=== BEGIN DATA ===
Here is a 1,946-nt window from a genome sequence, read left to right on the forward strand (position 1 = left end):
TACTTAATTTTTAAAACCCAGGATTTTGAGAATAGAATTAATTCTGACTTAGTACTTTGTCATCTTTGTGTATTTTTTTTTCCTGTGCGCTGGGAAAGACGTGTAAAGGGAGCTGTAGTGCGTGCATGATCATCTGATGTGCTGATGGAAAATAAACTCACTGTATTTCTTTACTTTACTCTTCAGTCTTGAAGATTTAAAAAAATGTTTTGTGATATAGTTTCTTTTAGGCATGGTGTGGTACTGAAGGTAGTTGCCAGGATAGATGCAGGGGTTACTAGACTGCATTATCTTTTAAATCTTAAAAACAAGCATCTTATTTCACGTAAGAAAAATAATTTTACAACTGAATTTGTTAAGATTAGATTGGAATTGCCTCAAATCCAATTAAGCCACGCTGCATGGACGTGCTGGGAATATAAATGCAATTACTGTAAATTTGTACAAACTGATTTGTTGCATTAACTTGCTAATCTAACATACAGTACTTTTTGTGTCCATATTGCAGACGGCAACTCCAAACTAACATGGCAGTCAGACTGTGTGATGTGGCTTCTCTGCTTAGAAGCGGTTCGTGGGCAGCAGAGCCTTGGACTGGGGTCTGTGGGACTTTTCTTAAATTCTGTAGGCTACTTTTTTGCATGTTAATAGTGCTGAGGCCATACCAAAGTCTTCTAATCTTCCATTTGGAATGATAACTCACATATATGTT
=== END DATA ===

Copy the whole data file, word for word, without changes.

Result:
Here is a 1,946-nt window from a genome sequence, read left to right on the forward strand (position 1 = left end):
TACTTAATTTTTAAAACCCAGGATTTTGAGAATAGAATTAATTCTGACTTAGTACTTTGTCATCTTTGTGTATTTTTTTTTCCTGTGCGCTGGGAAAGACGTGTAAAGGGAGCTGTAGTGCGTGCATGATCATCTGATGTGCTGATGGAAAATAAACTCACTGTATTTCTTTACTTTACTCTTCAGTCTTGAAGATTTAAAAAAATGTTTTGTGATATAGTTTCTTTTAGGCATGGTGTGGTACTGAAGGTAGTTGCCAGGATAGATGCAGGGGTTACTAGACTGCATTATCTTTTAAATCTTAAAAACAAGCATCTTATTTCACGTAAGAAAAATAATTTTACAACTGAATTTGTTAAGATTAGATTGGAATTGCCTCAAATCCAATTAAGCCACGCTGCATGGACGTGCTGGGAATATAAATGCAATTACTGTAAATTTGTACAAACTGATTTGTTGCATTAACTTGCTAATCTAACATACAGTACTTTTTGTGTCCATATTGCAGACGGCAACTCCAAACTAACATGGCAGTCAGACTGTGTGATGTGGCTTCTCTGCTTAGAAGCGGTTCGTGGGCAGCAGAGCCTTGGACTGGGGTCTGTGGGACTTTTCTTAAATTCTGTAGGCTACTTTTTTGCATGTTAATAGTGCTGAGGCCATACCAAAGTCTTCTAATCTTCCATTTGGAATGATAACTCACATATATGTT